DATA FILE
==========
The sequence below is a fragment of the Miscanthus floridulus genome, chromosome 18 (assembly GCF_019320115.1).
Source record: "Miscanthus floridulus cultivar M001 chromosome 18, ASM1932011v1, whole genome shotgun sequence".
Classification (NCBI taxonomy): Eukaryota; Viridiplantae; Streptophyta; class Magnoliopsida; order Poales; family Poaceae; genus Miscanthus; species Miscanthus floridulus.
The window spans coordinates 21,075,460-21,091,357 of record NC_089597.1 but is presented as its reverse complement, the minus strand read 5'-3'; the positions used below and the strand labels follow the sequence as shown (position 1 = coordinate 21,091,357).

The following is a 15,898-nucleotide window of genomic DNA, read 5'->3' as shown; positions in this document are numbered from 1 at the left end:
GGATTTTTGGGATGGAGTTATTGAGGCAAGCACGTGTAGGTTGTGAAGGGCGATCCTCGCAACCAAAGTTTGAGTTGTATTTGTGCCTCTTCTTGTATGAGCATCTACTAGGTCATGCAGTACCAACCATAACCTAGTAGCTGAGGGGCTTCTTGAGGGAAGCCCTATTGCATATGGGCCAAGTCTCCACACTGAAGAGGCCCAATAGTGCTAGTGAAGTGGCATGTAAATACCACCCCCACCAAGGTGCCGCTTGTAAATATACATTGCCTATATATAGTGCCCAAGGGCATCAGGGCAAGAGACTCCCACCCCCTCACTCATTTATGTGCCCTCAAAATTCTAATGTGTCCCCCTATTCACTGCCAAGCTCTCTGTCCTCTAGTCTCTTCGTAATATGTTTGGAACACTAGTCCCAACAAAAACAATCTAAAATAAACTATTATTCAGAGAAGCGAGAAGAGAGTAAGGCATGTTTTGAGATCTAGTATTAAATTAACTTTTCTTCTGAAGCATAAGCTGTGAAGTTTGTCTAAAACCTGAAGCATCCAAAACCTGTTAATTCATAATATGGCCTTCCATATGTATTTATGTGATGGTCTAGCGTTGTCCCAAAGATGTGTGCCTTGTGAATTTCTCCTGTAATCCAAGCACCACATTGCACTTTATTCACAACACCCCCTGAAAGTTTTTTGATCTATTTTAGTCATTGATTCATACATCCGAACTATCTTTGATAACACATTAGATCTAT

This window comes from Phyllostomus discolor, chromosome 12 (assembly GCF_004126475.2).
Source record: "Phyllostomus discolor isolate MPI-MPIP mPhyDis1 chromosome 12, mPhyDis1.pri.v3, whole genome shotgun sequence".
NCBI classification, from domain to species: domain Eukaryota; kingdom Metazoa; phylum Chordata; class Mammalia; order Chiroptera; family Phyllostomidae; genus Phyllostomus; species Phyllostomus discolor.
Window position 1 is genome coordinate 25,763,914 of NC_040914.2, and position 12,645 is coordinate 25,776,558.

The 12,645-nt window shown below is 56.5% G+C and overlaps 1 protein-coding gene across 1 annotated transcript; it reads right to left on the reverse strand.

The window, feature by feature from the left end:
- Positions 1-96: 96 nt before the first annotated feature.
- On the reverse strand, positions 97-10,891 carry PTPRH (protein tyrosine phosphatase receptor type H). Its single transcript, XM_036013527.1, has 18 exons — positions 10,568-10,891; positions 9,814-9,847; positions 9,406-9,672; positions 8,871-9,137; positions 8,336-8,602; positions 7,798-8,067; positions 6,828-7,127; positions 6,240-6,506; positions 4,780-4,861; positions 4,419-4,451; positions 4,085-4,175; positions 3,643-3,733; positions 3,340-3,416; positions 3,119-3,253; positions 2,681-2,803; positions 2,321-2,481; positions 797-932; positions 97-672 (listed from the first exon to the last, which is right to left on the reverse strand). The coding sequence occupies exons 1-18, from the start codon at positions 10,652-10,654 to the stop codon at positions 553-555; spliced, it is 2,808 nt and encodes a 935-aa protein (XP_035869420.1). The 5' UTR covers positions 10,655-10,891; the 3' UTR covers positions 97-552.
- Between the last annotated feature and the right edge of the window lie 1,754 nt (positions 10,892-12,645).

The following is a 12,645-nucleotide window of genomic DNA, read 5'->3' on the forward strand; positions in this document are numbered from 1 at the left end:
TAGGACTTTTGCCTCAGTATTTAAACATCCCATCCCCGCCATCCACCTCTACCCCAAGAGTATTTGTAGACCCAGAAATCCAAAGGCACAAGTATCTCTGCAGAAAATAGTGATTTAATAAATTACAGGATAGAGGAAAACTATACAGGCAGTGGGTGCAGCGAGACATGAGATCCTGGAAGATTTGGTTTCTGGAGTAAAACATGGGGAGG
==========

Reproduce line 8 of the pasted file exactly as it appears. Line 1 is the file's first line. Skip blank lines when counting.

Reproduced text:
Source record: "Phyllostomus discolor isolate MPI-MPIP mPhyDis1 chromosome 12, mPhyDis1.pri.v3, whole genome shotgun sequence".